I created multiple posts in the forum about the performance problem that I have but now after i made some tests and gathered all the info that is needed I'm creating this post.

I have performance issues with two big tables. Those tables are located on an oracle remote database. I'm running the quert : insert into local_postgresql_table select * from oracle_remote_table.

The first table has 45M records and its size is 23G. The import of the data from the oracle remote database is taking 1 hour and 38 minutes. After that I create 13 regular indexes on the table and it takes 10 minutes per table ->2 hours and 10 minutes in total.

The second table has 29M records and its size is 26G. The import of the data from the oracle remote database is taking 2 hours and 30 minutes. The creation of the indexes takes 1 hours and 30 minutes (some are indexes on one column and the creation takes 5 min and some are indexes on multiples column and it takes 11 min.

Those operation are very problematic for me and I'm searching for a solution to improve the performance. The parameters I assigned :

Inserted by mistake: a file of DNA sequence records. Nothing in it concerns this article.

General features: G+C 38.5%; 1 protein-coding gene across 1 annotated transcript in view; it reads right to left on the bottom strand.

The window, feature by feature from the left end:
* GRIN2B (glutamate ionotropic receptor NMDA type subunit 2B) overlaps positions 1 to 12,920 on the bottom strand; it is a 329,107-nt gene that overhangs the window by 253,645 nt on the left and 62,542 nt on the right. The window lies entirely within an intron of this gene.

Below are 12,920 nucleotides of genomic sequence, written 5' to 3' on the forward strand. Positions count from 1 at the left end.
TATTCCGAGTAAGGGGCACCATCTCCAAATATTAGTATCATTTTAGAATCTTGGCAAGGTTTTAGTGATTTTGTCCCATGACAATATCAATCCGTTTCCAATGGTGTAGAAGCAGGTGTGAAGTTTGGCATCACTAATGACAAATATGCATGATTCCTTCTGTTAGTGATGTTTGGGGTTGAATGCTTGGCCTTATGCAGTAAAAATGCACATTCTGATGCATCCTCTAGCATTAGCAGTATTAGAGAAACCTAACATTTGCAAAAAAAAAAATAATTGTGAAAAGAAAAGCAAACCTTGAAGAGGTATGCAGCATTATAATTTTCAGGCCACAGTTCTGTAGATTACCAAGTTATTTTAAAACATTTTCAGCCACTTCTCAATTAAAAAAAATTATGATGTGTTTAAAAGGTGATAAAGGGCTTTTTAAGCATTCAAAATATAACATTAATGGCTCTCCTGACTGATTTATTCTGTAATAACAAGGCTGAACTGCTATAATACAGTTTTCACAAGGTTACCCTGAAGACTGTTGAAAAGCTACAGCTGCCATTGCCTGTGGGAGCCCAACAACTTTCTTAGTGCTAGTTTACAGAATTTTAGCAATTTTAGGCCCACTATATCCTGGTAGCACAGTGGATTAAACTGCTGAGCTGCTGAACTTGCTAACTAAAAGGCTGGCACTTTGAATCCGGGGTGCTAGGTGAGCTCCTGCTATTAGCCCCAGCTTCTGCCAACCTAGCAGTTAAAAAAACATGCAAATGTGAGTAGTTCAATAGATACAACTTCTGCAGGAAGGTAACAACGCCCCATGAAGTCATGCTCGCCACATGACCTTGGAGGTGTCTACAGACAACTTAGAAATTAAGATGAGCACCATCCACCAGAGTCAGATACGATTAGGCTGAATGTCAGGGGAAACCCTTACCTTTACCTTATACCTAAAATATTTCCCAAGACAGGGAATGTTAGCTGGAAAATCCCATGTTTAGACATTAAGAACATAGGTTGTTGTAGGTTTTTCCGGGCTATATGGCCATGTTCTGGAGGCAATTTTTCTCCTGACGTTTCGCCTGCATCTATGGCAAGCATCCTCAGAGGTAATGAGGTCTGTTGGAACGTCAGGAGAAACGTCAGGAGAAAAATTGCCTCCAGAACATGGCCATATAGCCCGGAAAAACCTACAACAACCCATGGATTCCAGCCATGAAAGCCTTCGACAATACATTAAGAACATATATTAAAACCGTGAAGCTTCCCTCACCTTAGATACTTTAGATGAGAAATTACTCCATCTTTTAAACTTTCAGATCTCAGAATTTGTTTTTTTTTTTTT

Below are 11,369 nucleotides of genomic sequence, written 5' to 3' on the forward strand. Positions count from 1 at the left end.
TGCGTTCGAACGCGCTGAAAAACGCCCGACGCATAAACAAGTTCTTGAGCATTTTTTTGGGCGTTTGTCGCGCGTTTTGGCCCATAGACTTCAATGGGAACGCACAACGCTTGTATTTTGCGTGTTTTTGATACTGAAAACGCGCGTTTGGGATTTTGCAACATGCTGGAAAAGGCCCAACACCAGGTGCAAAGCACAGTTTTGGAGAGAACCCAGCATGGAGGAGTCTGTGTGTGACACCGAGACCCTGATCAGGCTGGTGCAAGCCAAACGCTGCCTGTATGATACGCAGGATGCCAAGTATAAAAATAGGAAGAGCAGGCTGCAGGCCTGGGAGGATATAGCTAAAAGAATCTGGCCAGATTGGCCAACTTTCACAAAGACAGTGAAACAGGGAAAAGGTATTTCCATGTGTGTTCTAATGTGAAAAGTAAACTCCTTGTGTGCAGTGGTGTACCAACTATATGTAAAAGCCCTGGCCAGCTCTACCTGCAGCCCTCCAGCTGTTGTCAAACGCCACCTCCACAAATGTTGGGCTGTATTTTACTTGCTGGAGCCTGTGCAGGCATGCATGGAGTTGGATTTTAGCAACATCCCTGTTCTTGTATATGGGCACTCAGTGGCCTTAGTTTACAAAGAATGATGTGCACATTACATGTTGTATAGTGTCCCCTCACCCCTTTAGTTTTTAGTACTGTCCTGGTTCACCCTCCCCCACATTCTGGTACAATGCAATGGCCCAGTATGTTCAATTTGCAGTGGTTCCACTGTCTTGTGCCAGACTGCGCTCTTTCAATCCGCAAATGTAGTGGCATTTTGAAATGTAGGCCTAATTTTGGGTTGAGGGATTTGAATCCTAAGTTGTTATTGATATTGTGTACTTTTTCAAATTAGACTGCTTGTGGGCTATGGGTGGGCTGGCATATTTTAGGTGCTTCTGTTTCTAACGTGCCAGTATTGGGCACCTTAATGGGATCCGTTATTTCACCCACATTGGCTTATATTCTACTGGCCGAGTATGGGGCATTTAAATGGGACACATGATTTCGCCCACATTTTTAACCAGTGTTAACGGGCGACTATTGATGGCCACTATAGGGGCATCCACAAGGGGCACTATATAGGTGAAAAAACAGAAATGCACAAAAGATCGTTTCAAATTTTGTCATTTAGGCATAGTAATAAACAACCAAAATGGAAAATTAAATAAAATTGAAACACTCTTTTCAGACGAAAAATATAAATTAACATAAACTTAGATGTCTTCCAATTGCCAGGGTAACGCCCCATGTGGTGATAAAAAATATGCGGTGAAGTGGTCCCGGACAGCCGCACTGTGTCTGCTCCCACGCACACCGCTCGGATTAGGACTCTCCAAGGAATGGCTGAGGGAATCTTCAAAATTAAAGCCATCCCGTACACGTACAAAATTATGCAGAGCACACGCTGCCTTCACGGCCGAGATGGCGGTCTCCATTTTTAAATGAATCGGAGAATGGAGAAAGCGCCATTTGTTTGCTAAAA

min_parallel_relation_size = 200MB
max_parallel_workers_per_gather = 5 
max_worker_processes = 8 
effective_cache_size = 2500MB
work_mem = 16MB
maintenance_work_mem = 1500MB
shared_buffers = 2000MB
RAM : 5G

-I tried running select count(*) from table in oracle and in postgresql the running time is almost equal.

-Before importing the data I drop the indexes and the constraints.

-I tried to copy a 23G file from the oracle server to the postgresql server and it took me 12 minutes.

Please advice how can I continue ? How can I improve something in this operation ?

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    link between postgres <-> oracle can be slow, try to extract data from oracle into file and then use copy command in postgres to import the data postgresql.org/docs/9.6/static/sql-copy.html – are Aug 14 '17 at 7:58
  • What hardware are you running on? How much RAM? And most importantly, what type of disk(s) is your PostgreSQL data stored on? – Andrew Henle Aug 14 '17 at 8:52
  • Your first table has a rowsize of ~500 bytes; the second table ~1000. Plus 13 indexes : this looks more like a spreadsheet to me. – joop Aug 14 '17 at 9:21
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    @Mariel my disks are virtual disks No, they're real. Somewhere, there are actual storage devices. What are they? Because that actually matters. – Andrew Henle Aug 14 '17 at 12:54
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